Paper ID: | 2582 |
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Title: | Dual Decomposed Learning with Factorwise Oracle for Structural SVM of Large Output Domain |

The authors propose an improved method for training structural SVM, especially for problems with a large number of possible labelings at each node in the graph. The method is based on a dual factorwise decomposition solved with augmented Lagrangian, with the key speedup supported by a greedy factor search using special data structure. Experiments on several structured prediction tasks with large label set cardinality show very significant speedup over previous methods.

- Overall this is a well written paper. I particularly like how the authors target the problem of slow inference for factors with large domain by proposing a greedy search over the factors. The experiments also show that the speedup through solving this problem is significant. - The design of the algorithm is well-motivated and carefully thought out. For example, there are separate subroutines for dealing with factors with large domain and large number of factors. - How does the author set the parameter \rho (\eta) in the augmented Lagrangian? Is it adaptive or not? - What is the memory requirement for storing all the extra multimaps over factors? Since the cardinality of the label sets are large, the memory requirement might also be significant? - Have the authors considered caching the output y from previous iterations to avoid performing the expensive inference again? This could be helpful for the competing methods in the experiments.

2-Confident (read it all; understood it all reasonably well)

This paper introduces an approach to learning of structural SVMs based on a direction method of multipliers. The starting point is to bring the primal form of the learning objective into a dual-decomposed representation (eq. 9), based on the LP relaxation of the inference problem. This representation is frequently used for inference in intractable graphical models, and has meanwhile also been exploited successfully for structured learning (e.g. in [13,14]). Basically, the problem is broken down into maximization of individual factors, as well as minimization with respect to the model parameters as well as Lagrange variables coupling the factors. Approaches then differ in how the coupling constraint are handled, and in how the minimization with respect to the model parameters is conducted. In the present work, the objective in (eq. 9) is again dualized, yielding an objective that is basically a sum of dual SVM objectives - which needs to optimized over variables subject to simplex constraints (as usual in the dual SVM representation), as well as additional coupling constraints resulting from the individual SVMs also being coupled in the primal representation. The coupling constraints are again handled by forming the Lagrangian; and updates with respect to the Lagrange multipliers are then performed by gradient descent. For minimizing the augmented Lagrangian function, the authors propose two different strategies: 1) Fully-corrective block-coordinate Frank-Wolfe (for factors/sub-SVMs of large cardinality) 2) Block-greedy coordinate descent (for a large number of factors/sub-SVMs) For factors of large cardinality, it is sometimes possible to find the maximizing configuration in sub-linear time. The authors give a few examples of where this is the case. However, these are not novel insights to my knowledge but have been exploited before. (See, e.g. Martins et al.: "AD3: Alternating Directions Dual Decomposition for MAP Inference in Graphical Models.", JMLR 16 (2015) 495-545). This maximization in sub-linear time can be exploited in the suggested learning algorithms. The authors perform an empirical comparison against several recent approaches, which suggest that their approach is highly competitive.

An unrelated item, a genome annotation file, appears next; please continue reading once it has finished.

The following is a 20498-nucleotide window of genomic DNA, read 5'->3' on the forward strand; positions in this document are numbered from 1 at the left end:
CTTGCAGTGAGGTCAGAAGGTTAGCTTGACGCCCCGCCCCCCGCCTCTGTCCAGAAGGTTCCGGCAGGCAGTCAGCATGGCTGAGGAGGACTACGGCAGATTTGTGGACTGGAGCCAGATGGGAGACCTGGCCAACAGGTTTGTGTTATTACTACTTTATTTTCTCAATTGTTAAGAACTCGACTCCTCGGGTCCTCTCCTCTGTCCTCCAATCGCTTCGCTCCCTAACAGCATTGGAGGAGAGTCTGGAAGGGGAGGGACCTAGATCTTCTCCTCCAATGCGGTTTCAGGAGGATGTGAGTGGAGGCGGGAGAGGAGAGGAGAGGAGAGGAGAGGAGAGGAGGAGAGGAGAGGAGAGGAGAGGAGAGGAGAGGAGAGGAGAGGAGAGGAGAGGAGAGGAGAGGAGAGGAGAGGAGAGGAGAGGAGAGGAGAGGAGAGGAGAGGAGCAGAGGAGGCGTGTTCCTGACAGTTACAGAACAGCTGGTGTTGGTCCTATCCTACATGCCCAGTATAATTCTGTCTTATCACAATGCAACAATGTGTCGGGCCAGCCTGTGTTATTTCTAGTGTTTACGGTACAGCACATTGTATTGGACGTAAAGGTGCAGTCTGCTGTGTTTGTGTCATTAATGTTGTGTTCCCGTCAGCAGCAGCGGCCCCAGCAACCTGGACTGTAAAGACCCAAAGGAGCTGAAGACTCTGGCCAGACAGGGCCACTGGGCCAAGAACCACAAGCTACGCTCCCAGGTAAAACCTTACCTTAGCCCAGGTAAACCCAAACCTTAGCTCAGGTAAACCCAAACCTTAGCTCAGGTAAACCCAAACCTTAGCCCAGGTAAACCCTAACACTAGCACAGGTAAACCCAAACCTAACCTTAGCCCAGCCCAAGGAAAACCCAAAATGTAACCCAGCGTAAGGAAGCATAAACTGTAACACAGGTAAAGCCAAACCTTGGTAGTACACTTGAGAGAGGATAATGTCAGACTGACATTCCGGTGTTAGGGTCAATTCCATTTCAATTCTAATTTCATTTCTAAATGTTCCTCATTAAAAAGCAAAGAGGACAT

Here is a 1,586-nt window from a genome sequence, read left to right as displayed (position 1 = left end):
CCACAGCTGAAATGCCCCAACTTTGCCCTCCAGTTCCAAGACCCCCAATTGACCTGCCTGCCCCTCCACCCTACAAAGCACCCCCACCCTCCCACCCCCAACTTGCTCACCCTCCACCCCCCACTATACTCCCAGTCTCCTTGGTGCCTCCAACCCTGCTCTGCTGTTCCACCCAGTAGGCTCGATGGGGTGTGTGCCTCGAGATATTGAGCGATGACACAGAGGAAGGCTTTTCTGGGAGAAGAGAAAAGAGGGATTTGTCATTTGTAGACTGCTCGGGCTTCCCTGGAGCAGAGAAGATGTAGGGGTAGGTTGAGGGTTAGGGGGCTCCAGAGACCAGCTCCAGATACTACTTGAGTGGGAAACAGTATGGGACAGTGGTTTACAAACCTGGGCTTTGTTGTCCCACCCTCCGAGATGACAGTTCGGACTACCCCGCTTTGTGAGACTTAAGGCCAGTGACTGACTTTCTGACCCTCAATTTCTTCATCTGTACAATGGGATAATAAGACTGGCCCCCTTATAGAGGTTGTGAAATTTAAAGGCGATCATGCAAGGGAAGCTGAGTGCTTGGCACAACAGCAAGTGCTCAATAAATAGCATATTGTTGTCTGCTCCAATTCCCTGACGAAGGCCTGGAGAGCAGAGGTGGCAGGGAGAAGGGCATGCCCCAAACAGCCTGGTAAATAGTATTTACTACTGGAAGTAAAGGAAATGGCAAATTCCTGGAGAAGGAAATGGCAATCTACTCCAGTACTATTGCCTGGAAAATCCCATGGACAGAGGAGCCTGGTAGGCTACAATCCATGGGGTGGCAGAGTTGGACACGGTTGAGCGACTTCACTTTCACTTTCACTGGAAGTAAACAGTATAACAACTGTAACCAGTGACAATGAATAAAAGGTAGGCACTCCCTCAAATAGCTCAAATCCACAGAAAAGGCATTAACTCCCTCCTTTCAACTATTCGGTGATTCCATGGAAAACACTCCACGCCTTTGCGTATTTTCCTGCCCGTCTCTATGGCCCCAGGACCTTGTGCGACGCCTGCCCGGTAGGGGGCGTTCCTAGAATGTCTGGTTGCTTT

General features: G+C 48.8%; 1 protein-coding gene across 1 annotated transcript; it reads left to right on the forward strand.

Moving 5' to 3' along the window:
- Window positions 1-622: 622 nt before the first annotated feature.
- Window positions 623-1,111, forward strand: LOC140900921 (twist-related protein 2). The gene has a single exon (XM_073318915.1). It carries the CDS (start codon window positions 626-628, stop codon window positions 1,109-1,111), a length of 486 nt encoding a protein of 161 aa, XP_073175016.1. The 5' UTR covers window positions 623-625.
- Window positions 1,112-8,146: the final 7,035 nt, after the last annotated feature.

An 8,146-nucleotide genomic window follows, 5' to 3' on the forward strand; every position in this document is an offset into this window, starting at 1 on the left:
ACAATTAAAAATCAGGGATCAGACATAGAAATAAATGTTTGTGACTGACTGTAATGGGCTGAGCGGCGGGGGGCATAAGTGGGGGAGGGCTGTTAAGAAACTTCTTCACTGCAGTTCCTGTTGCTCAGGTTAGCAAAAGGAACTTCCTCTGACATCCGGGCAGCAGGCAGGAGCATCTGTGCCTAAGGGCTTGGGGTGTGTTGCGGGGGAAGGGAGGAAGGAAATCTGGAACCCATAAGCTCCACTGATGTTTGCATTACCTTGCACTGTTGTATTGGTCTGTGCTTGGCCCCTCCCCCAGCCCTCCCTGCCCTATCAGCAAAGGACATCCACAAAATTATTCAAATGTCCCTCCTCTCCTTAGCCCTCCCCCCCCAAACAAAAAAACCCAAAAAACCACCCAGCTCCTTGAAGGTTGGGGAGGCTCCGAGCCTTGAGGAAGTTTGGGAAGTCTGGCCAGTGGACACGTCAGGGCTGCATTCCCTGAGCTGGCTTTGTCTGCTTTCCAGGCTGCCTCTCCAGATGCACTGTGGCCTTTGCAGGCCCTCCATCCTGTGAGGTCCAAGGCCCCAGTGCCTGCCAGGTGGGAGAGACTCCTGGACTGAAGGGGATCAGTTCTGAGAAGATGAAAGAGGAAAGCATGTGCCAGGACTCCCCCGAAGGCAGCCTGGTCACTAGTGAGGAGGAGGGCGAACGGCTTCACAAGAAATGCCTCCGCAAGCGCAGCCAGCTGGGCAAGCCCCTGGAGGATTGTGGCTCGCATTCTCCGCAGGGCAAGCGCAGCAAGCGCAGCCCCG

This manuscript definitely introduces some new ideas, and the empirical performance of the proposed algorithms seem strong. A lot of work was also put into the convergence proofs. These are non-trivial technical contributions that I find very valuable. However, I feel that the presentation lacks clarity and polish, and that there is a lack of rigor in the experimental evaluation: 1) There is no conclusion. It is not clear to me why the authors omitted it, as it seems there would have been some space for this still. The conclusion is very helpful for the reader in order to put things into perspective, so I strongly suggest to include one. 2) The description of the experiments is very brief and lacks important information. For instance, it is not clear to me how the \rho parameter of Soft-BCFW was chosen, or how the other competing algorithms were parameterized. I also do not see any mention of the step size parameter \gamma required by the authors' own algorithm. There needs to be a clean protocol for choosing hyper parameters. 3) I am not certain that the experimental comparison was fair. For the comparison in terms of computation time, the authors only plot their "GDMM-subFMO" approach, which exploits sub-linear maximization complexity of certain factor types. The competing algorithms, on the other hand, do not seem to exploit this, even though in my understanding, Soft-BCFW also only requires a factor maximization oracle, and hence could be made to benefit from exactly the same strategy. To better put things into perspective, I would like to see a comparison of "naive" GDMM (without subFMO) with the other algorithms, in terms of computation time. The claim of the authors is quite strong ("The proposed approach is orders-of-magnitude faster than the state-of-the-art training algorithms for Structural SVM"), so I think there must be a bullet-proof experimental validation that can also be reproduced by others. In the current state of the manuscript, I do not think that this is the case.

3-Expert (read the paper in detail, know the area, quite certain of my opinion)

This paper presents a new algorithm for solving a structured learning formulation with decomposed output proposed in [13]. The proposed approach requires only O(1/\epslion) passes of factorwise oracle calls and perform well in practice.